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Sullivan County ‘strangers’ help launch documentary

Filming in Roscoe, NY.


January 12, 2012

ROSCOE, NY — What would you do if two total strangers came into your town, approached you on the street, began asking questions about the place where you live and then said they were looking for a night’s lodging?

That’s what Sarah Sellman, now 22, and Greg Grano, 21, did when they embarked on a journey in June 2010 to explore trust, fear and hospitality across America and between Americans. The initiative provided the basic framework for the film which they are now trying to finalize, “American Bear: An Adventure in the Kindness of Strangers.”

In the summer of 2010, armed with little but curiosity and a camera, Sellman and Grano traveled the country relying on the kindness of strangers for a home each night. Every day they were in a new town, meeting new people, and hoping that someone would be generous enough to open their home to two young strangers.

“I was expecting people to be more nervous than they were,” said Sarah. “But we’re both a little chubby, with curly hair and dimples, and we’re non-threatening, which helped. And we focused on learning about them. People want to talk; they want to share their deepest stories and be heard.”

As fate would have it

It all began a year earlier, when Greg spoke out in his sleep, saying “We have to go to Bear, Colorado!” After discovering that Bear, CO doesn’t exist, the couple instead defined a loop which included visits to five places named Bear in America. The trip would take them through 30 states, where they spoke with 711 people and were provided lodging for all but four of the nights.

Sellman and Grano spent the first day of their journey exploring Roscoe and meeting folks who now appear in the film’s trailer. Allowing fate to unfurl their course, they landed in Roscoe following a Google search meant to take them roughly four hours from their home base in Morristown, NJ toward the first “Bear” in Washington.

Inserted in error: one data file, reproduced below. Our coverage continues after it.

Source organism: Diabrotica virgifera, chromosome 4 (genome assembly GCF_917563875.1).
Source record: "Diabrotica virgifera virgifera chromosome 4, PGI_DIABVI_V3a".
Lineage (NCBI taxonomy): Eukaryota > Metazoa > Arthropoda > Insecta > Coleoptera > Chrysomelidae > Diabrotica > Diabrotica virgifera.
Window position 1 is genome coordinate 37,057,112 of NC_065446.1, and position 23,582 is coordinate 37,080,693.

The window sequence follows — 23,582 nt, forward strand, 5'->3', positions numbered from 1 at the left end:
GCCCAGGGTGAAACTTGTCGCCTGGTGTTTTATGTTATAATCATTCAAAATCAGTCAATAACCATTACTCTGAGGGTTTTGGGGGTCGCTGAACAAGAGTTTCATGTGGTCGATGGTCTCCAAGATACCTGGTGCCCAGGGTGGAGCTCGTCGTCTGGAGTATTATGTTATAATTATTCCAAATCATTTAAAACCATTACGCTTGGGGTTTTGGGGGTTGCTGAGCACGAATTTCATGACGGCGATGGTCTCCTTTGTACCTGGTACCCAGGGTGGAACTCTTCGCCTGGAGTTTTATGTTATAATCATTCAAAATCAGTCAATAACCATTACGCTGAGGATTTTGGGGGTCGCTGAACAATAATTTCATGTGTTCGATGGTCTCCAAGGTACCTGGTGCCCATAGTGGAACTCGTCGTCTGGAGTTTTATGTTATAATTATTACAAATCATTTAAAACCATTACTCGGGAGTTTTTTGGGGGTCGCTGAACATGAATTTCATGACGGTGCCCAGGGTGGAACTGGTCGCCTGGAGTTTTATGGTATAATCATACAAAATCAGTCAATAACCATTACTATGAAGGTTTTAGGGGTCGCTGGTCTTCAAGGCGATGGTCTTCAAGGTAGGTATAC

That night, they were hosted by Joe Modica, a Reiki practitioner (depicted in fourth photo from top at left).

“We tried to pick towns of various sizes and personalities, and Roscoe worked well,” said Sellman “All of our towns were great experiences. And in Roscoe we met our Tiresias—Joe Modica.”

In the film’s trailer, Modica prophesies, “You’re going to be directed and guided to people that are going to affect you in the most profound ways, so this whole journey is already mapped out. You’re living the American dream.”


Don’t be a stranger
“American Bear” is currently in post production, as the couple has embarked on the new challenge of raising funds to complete the documentary. Utilizing an online crowdfunding kickstarter website to launch their campaign, the couple is counting, once again, on the kindness and generosity of strangers. With a January 21 deadline to raise $9,000, (more than $5,000 has been pledged so far), they are asking for pledges of support. Visit kck.st/uHYJ3s to become a friend.

The filmmakers describe themselves
Greg Grano grew up in Morristown, NJ, and recently graduated from New York University. Throughout his life, he has explored ways to translate emotions and stories into art: through classical music, songwriting and filmmaking. Grano’s films have always involved unique relationships between people, stories driven by fate or coincidence, beautiful images and an underlying optimism and hope for humanity. In his spare time, Greg has always been an explorer, enjoying long walks, hikes and road trips (mostly with Sarah). “American Bear” is his first documentary, and beyond that, the greatest experience of his life, blending his passion for adventure, filmmaking, people, and expanding all those ideas together with America and kindness—basically, it was phenomenal, and he can’t stop thinking about it, and telling stories about it, and wondering how and where to do this experiment again. Outside of all that, Greg loves pineapple, unique vegetarian food, playing the ukulele and wearing bright colors.
Sarah Sellman grew up in a bed and breakfast in a desert valley in rural Alamosa, CO. Her experiences there made her a strange sort of six year old—she has always loved talking to strangers. Her experiences in Colorado fostered her need for adventure and her ability to tell stories. So she ventured off to New York City where she attended film school at NYU. Sarah loves telling stories about people, textures and beautiful landscapes—sometimes with a hint of the surreal or fantastical and always about love and fortuity (her mother was a fan of romantic comedies and her dad had her watching sci-fi since she could speak). “American Bear” turned Sarah’s hypothetical trust in all people to an actual one and has been one of the greatest learning experiences of her life. Sarah is detail-oriented, texture-obsessed and curious about everything. Oh, and she really likes pie.